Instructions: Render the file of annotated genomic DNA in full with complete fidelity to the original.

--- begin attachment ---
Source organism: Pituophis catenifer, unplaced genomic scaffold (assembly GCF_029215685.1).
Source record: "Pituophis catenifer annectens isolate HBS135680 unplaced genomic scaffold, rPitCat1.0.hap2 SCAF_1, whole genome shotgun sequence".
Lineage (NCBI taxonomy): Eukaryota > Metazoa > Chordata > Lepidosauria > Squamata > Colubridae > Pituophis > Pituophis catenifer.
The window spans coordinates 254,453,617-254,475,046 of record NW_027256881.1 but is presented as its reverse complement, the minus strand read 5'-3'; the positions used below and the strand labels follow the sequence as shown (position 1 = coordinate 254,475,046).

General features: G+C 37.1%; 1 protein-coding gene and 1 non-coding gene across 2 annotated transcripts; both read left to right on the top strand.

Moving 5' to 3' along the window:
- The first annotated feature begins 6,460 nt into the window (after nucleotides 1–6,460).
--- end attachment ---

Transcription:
Source organism: Pituophis catenifer, unplaced genomic scaffold (assembly GCF_029215685.1).
Source record: "Pituophis catenifer annectens isolate HBS135680 unplaced genomic scaffold, rPitCat1.0.hap2 SCAF_1, whole genome shotgun sequence".
Lineage (NCBI taxonomy): Eukaryota > Metazoa > Chordata > Lepidosauria > Squamata > Colubridae > Pituophis > Pituophis catenifer.
The window spans coordinates 254,453,617-254,475,046 of record NW_027256881.1 but is presented as its reverse complement, the minus strand read 5'-3'; the positions used below and the strand labels follow the sequence as shown (position 1 = coordinate 254,475,046).

General features: G+C 37.1%; 1 protein-coding gene and 1 non-coding gene across 2 annotated transcripts; both read left to right on the top strand.

Moving 5' to 3' along the window:
- The first annotated feature begins 6,460 nt into the window (after nucleotides 1–6,460).